With continuing reference to FIG. 1, telematics unit 42 is an onboard computing device that provides a mixture of services, both individually and through its communication with other networked devices. Telematics unit 42 may be generally composed of one or more processors, each of which may be embodied as a discrete microprocessor, an application specific integrated circuit (ASIC), a dedicated control module, etc. Vehicle 10 may offer centralized vehicle control via ECU 26 that is operatively coupled to one or more electronic memory devices 50, each of which may take on the form of a CD-ROM, magnetic disk, IC device, semiconductor memory (e.g., various types of RAM or ROM), etc., with a real-time clock (RTC). Long-range vehicle communication capabilities with remote, off-board networked devices may be provided via one or more or all of a cellular chipset/component, a navigation and location chipset/component (e.g., global positioning system (GPS) transceiver), or a wireless modem, all of which are collectively represented at 52. Close-range wireless connectivity may be provided via a short-range wireless communication device (e.g., a BLUETOOTH® unit or near field communications (NFC) transceiver), a dedicated short-range communications (DSRC) component, and/or a dual antenna, all of which are collectively represented at 54. The communication devices described above may provision data exchanges as part of a periodic broadcast in a Vehicle-to-Vehicle (V2V) or vehicle-to-everything (V2X) communication system, e.g., Vehicle-to-Infrastructure (V2I), Vehicle-to-Pedestrian (V2P), Vehicle-to-Device (V2D), etc.

Turning next to FIG. 2, there is shown a representative electrified powertrain architecture with a rechargeable energy storage system (RESS) 115 that is adapted for storing high-voltage, high ampere-hour electrical energy used for driving an electric load, such as MGU 16 of vehicle 10 of FIG. 1. RESS 115 may be a deep-cycle, high-ampere capacity battery system rated for approximately 400 to 800 VDC or more, for example, depending on a desired vehicle range, gross vehicle weight, and power ratings of the various loads drawing electrical power from the RESS 115. To this end, the RESS 115 may include multiple high-voltage, independently-rechargeable battery packs (B1) 121A and (B2) 121B that are selectively electrically connectable to a polyphase electric machine, such as a three-phase permanent magnet (PM) traction motor (M) 114. While two traction battery packs 121A, 121B and one traction motor 114 are shown in FIG. 2 for illustrative simplicity, a single traction battery pack or three or more traction battery packs may be used within RESS 115 to power any number of electric traction motors.

The first and second traction battery packs 121A, 121B may be connected in electrical parallel with respect to a high-voltage main DC bus 160 and a power inverter module (PIM) 162 for governing the transmission of electrical energy to and from the traction motor 114. Each pack 121A, 121B comes equipped with a respective stack of battery cells 161A and 161B, including lithium ion cells, lithium polymer cells, or any other rechargeable electrochemical cells providing a sufficiently high-power density, as well as any requisite conductive battery support structure, battery pack cooling system, and current conditioning hardware. The number and arrangement of battery cells 161A, 161B in each pack 121A, 121B may vary with the intended application of the RESS 115, for instance with 96 or more such cells per pack used in certain high-voltage applications. It should be appreciated that the representative powertrain architecture of FIG. 2 may include any of the options and features described above with respect to the vehicle drive system of FIG. 1, and vice versa.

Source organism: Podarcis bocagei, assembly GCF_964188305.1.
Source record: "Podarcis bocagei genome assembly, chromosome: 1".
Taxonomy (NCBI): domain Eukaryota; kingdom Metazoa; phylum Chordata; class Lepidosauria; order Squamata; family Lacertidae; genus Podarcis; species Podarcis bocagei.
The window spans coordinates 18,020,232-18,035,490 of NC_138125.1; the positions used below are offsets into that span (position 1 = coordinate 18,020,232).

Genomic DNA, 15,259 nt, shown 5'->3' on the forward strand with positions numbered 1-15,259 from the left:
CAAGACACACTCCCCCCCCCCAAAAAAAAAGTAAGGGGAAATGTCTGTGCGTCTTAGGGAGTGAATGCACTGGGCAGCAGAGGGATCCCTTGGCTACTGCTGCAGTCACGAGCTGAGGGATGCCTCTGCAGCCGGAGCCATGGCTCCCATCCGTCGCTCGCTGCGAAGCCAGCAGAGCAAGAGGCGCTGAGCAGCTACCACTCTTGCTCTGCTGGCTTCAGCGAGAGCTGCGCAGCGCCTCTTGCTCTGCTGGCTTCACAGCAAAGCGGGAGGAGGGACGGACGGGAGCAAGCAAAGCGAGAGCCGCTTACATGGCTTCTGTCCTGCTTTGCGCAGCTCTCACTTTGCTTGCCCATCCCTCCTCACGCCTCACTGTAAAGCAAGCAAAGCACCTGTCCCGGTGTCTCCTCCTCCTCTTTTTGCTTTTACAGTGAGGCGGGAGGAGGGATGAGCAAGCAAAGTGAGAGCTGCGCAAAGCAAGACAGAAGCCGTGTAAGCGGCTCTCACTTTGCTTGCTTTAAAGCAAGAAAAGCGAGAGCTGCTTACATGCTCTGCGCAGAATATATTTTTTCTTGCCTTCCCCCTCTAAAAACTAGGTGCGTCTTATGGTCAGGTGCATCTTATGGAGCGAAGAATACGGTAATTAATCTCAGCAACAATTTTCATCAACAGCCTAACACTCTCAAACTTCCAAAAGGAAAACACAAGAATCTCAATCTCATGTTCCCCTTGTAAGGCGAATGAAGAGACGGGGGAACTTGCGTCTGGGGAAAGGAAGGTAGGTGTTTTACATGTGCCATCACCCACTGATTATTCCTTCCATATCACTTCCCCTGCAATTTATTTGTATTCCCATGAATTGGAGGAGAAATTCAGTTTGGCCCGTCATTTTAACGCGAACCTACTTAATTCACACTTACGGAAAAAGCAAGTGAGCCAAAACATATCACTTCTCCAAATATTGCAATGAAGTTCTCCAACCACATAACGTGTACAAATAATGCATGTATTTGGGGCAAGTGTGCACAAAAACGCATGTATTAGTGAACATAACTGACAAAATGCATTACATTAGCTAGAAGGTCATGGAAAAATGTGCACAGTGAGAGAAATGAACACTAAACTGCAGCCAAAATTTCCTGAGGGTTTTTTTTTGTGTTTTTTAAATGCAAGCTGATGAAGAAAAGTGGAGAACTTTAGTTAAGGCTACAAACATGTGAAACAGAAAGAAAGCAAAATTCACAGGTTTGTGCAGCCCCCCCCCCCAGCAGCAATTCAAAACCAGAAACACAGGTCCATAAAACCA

A DC-to-AC and AC-to-DC power inverter module 162, which may be part of a traction power inverter module (TPIM), connects via polyphase windings 166 to traction motor 114 to transmit electrical energy between the motor 114 and battery packs 121A, 121B. The power inverter module 162 may incorporate multiple power inverters and respective motor control modules operable to receive motor control commands and control inverter states therefrom for providing motor drive or regenerative functionality. The power inverter module 162 may comprise a set of semiconductor switches SI1-SI6 (also referred to herein as “inverter switches”) that cooperatively convert direct current power from the energy storage devices—battery packs 121A, 121B—to alternating current power for powering the traction motor 114 via high-frequency switching. Each semiconductor switch SI1-SI6 may be embodied as a voltage-controlled bipolar switching device in the form of insulated gate bipolar transistor (IGBT), metal-oxide semiconductor field effect transistor (MOSFET), wideband gap (WBG) device, or other suitable switch having a corresponding gate to which a gate signal is applied to change the on/off state of a given switch. There is typically at least one semiconductor switch for each phase of a three-phase electric machine.

The traction battery packs 121A, 121B include a set 168 of solid-state relay switches or contactors S1-S3 (also referred to herein as “pack contactor switches”) that are independently responsive to signals from a suitable controller or dedicated control module to govern the electrical output of the battery system. Contactors/switches S1-S3 are adapted to close under electrical load so as to ensure the instantaneous or near instantaneous delivery of electrical power, e.g., to a vehicle's propulsion system and to drive any number of the in-vehicle accessories. As with the semiconductor inverter switches within the PIM 162, pack contactor switches 168 may be constructed of highly efficient switching devices, such as wide-gap gallium nitride (GaN) or silicon carbide (SiC) MOSFETs, IGBTs, or other suitable electronic devices. Respective real-time electrical currents of the traction battery pack 121A, 121B of FIG. 2 may be measured using dedicated first and second current sensors (A1) 174A and (A2) 174B, respectively, which may be integrated within a battery housing of a corresponding battery pack.